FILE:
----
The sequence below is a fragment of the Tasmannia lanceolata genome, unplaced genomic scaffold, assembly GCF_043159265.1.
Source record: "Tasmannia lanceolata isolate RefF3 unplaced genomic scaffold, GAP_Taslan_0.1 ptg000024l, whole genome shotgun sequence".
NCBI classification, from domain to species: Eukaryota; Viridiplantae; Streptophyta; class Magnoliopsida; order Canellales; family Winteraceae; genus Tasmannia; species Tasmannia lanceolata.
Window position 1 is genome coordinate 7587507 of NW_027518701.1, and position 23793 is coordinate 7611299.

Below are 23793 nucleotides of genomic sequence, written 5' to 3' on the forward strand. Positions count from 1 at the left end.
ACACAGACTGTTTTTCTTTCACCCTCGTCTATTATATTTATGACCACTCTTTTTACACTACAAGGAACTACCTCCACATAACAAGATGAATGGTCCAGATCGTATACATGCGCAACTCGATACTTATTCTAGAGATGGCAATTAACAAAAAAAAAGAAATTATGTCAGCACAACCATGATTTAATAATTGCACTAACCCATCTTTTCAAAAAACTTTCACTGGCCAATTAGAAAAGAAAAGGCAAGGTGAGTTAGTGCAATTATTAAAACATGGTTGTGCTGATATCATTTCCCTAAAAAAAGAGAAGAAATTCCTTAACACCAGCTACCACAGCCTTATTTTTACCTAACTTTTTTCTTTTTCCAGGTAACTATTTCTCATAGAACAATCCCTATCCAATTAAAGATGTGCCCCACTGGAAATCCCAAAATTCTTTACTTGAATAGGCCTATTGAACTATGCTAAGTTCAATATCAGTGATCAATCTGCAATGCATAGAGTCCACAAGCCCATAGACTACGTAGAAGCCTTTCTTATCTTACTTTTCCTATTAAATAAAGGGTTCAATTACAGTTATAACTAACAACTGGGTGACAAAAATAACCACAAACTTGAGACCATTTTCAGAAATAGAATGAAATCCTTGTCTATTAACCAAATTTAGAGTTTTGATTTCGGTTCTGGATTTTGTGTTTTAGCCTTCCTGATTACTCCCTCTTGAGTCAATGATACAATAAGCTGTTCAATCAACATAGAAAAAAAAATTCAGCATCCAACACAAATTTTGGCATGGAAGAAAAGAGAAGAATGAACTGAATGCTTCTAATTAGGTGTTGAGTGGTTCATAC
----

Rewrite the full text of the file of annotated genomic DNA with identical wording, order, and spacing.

The sequence below is a fragment of the Tasmannia lanceolata genome, unplaced genomic scaffold, assembly GCF_043159265.1.
Source record: "Tasmannia lanceolata isolate RefF3 unplaced genomic scaffold, GAP_Taslan_0.1 ptg000024l, whole genome shotgun sequence".
NCBI classification, from domain to species: Eukaryota; Viridiplantae; Streptophyta; class Magnoliopsida; order Canellales; family Winteraceae; genus Tasmannia; species Tasmannia lanceolata.
Window position 1 is genome coordinate 7587507 of NW_027518701.1, and position 23793 is coordinate 7611299.

Below are 23793 nucleotides of genomic sequence, written 5' to 3' on the forward strand. Positions count from 1 at the left end.
ACACAGACTGTTTTTCTTTCACCCTCGTCTATTATATTTATGACCACTCTTTTTACACTACAAGGAACTACCTCCACATAACAAGATGAATGGTCCAGATCGTATACATGCGCAACTCGATACTTATTCTAGAGATGGCAATTAACAAAAAAAAAGAAATTATGTCAGCACAACCATGATTTAATAATTGCACTAACCCATCTTTTCAAAAAACTTTCACTGGCCAATTAGAAAAGAAAAGGCAAGGTGAGTTAGTGCAATTATTAAAACATGGTTGTGCTGATATCATTTCCCTAAAAAAAGAGAAGAAATTCCTTAACACCAGCTACCACAGCCTTATTTTTACCTAACTTTTTTCTTTTTCCAGGTAACTATTTCTCATAGAACAATCCCTATCCAATTAAAGATGTGCCCCACTGGAAATCCCAAAATTCTTTACTTGAATAGGCCTATTGAACTATGCTAAGTTCAATATCAGTGATCAATCTGCAATGCATAGAGTCCACAAGCCCATAGACTACGTAGAAGCCTTTCTTATCTTACTTTTCCTATTAAATAAAGGGTTCAATTACAGTTATAACTAACAACTGGGTGACAAAAATAACCACAAACTTGAGACCATTTTCAGAAATAGAATGAAATCCTTGTCTATTAACCAAATTTAGAGTTTTGATTTCGGTTCTGGATTTTGTGTTTTAGCCTTCCTGATTACTCCCTCTTGAGTCAATGATACAATAAGCTGTTCAATCAACATAGAAAAAAAAATTCAGCATCCAACACAAATTTTGGCATGGAAGAAAAGAGAAGAATGAACTGAATGCTTCTAATTAGGTGTTGAGTGGTTCATAC